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"...if anyone makes the assistance of grace depend on the humility or obedience of man and does not agree that it is a gift of grace itself that we are obedient and humble, he contradicts the Apostle who says, "What have you that you did not receive?" (1 Cor. 4:7), and, "But by the grace of God I am what I am" (1 Cor. 15:10). (Council of Orange: Canon 6)

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    Images of the Savior (39 – His Coming in to Zacchaeus' House)

    For the Son of Man has come to seek and to save that which is lost. – Luke 19:10

    In all the gospel of Luke, we may encounter no more concise and compelling description of the Messianic task than that which we meet with at the end of this account: “The Son of Man has come to seek and to save that which is lost” (Luke 19:10). In this declaration we may learn something of the person of Jesus, and his peculiar office: for he is the Son of Man, that is, the divine Messiah whom Daniel saw in his glory (Daniel 7:13-14). We may also learn of the nature of his work, which is to seek and to save. How appropriate it is that both these elements should be so admirably joined together, for we can no more seek for a Savior, than we can save ourselves (see Romans 3:10-11). Jesus did not come to a world that was clamoring for his grace, and then give it to them in response to their pleas. No, he came unto his own, and was despised and rejected (See Isaiah 53:3; John 1:11); he came unto a world that hated and opposed him, and was mocked and derided by all. Therefore, if he would save anyone, he must first seek him out and draw him. An effectual call must be joined to his effective sacrifice, or else the salvation transaction will never be completed. Ah, let us be grateful that Jesus did not merely come to announce a general offer of salvation, but that he came to seek the individual sinner, and to save him indeed! And finally, we may learn of the subjects of this mighty work of mercy: who are none other than the lost. Many there be in this world who do not consider themselves lost, and see no need of a Savior. Let us be certain that these will be lost indeed before they are ever saved. Jesus saves none but lost and hopeless sinners; and so we who are the chief of sinners may all the more fervently rejoice, for no other quality does the Savior require of men, than that they be as we, and unable to help save themselves.

    But let us turn to the account to see these truths illustrated. First, we will note the obstacles which stood in the way of this man’s salvation; or in other words, we will consider how hopelessly lost he was, before our Savior sought him out. We immediately notice that this man Zacchaeus was from the city of Jericho. Let us not forget that it was this city in particular that was first devoted to God’s complete destruction, when the children of Israel conquered Canaan (Joshua 5:17-19). Everything that was in the city was under a fearful curse, and was so utterly cut off from God’s mercy that the mere presence of a few of its banned items in one man’s tent was sufficient to cut off all Israel from God’s saving presence (Joshua 7:10-12). And furthermore, the city was at that time put under a perpetual curse, so that the one who dared to rebuild it would do so at the loss of his own sons, from the first to the last (Joshua 6:26); which prophecy came to pass in the rebuilding efforts of Hiel (I Kings 16:34). We must realize that this city was an outstanding type of the curse of God which rests upon us all, inasmuch as there is any unclean thing remaining in our hearts. We are a cursed race, and all our offspring are born to certain death, because of our congenital impurity. How great must this Son of Man be then, to enter into the cursed city, snatch out the cursed sinner, and bring him to God, whose fierce wrath but a moment before he stood ready to inherit! Let us observe first, that Jesus, in his Messianic work, removes the curse from the lost and hopeless sinner; and we must not fail to mention this wonder of all wonders, that he does so by taking that curse upon himself and undergoing the destroying wrath of the Father, so that we might go free and find blessings in Canaan (see Galatians 3:13). Oh, what a Savior we have met with!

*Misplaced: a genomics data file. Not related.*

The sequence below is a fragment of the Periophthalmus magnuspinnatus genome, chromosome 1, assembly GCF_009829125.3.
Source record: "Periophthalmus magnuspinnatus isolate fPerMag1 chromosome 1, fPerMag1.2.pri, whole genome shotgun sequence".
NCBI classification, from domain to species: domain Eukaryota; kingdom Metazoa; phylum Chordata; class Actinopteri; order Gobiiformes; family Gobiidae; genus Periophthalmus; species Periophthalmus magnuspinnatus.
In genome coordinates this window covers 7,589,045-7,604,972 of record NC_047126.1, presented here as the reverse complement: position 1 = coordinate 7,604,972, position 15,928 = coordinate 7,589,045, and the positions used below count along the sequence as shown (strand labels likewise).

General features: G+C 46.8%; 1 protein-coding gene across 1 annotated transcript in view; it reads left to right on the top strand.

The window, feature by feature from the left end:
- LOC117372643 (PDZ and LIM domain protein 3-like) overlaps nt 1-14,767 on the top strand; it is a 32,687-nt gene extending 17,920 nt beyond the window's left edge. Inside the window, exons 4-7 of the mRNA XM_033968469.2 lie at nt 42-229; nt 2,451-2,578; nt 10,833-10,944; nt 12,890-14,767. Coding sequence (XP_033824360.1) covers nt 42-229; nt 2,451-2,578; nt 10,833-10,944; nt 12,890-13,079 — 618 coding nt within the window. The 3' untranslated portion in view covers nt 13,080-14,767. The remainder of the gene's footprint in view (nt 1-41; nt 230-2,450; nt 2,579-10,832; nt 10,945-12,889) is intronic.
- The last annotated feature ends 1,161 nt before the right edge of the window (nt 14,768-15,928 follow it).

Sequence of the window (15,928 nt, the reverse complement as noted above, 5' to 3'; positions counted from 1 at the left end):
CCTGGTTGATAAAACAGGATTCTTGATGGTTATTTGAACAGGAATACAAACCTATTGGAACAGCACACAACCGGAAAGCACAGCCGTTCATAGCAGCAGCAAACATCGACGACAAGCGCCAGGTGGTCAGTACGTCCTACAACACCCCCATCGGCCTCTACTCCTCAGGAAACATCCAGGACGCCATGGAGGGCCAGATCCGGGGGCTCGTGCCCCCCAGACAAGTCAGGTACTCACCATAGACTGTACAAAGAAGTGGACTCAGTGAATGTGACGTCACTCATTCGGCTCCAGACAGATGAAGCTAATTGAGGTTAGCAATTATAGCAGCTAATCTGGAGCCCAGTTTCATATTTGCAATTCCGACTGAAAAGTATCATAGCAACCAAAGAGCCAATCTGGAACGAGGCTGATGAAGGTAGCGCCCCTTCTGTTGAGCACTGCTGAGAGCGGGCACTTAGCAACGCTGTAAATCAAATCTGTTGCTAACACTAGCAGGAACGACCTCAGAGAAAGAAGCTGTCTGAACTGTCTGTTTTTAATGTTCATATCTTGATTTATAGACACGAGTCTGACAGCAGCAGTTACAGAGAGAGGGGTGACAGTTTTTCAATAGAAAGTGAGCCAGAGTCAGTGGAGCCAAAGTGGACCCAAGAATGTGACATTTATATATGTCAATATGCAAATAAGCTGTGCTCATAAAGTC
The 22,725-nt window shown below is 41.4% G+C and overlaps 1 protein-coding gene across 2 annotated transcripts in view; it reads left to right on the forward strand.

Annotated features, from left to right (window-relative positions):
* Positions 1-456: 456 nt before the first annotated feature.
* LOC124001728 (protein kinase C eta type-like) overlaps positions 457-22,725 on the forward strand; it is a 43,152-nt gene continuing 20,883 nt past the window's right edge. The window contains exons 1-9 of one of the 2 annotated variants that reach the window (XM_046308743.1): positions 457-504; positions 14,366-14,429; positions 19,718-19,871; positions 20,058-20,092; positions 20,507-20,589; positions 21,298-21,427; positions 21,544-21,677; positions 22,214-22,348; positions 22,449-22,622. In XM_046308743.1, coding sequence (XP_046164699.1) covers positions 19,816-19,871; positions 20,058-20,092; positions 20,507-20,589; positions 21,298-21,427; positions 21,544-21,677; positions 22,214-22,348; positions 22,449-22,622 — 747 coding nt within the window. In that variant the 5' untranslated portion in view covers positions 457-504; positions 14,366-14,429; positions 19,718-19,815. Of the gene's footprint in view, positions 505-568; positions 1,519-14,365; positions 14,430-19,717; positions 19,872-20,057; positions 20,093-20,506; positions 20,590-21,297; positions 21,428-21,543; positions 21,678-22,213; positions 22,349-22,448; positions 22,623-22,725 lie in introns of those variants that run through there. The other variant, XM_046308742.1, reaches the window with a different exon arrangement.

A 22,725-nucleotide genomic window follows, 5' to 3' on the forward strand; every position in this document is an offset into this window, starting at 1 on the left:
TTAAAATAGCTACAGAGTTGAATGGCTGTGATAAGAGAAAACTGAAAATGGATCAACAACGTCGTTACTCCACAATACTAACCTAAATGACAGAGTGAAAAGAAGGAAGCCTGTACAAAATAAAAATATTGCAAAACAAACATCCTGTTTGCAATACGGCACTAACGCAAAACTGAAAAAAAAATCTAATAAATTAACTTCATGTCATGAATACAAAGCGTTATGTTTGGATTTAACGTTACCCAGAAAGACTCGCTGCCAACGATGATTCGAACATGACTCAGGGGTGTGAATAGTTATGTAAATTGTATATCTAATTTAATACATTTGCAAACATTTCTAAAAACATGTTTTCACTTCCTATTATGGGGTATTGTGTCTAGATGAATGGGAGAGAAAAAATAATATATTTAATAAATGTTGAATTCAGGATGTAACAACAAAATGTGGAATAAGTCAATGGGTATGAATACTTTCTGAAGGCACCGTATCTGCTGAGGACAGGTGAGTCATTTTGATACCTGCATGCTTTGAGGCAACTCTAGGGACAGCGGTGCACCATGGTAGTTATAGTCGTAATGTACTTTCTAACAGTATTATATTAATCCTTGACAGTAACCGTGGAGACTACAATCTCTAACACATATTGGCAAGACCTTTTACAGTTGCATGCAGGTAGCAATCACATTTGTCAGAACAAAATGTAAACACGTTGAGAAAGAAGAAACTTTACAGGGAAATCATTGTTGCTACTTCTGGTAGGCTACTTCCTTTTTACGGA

Second, we observe that this man was a tax-collector, and the chief tax-collector at that. To the Jewish people of this era, this is the same thing as if one were to say, “he is a Gentile” (see Matthew 18:17). The Jewish people were very confident that they themselves would inherit God's blessings, for they were the seed of Abraham; but tax-collectors had forfeited that peculiarly Jewish privilege, and were no longer heirs of the promises. How ironic it is, then, that Jesus said of Zacchaeus, whom the rest of the Jews had disinherited, that he was in truth a child of Abraham (Luke 19:9). So then, in order to save this man, Jesus not only overturned the curse, but he made him a child of Abraham indeed, when the rest of the world had disowned him. And is that not what he did with you and me? We were strangers to the covenants, alienated from the commonwealth of Israel (Ephesians 2:11-13), but God made us Abraham's heirs by faith, when we were but Gentiles before (Galatians 3:7, 27-29).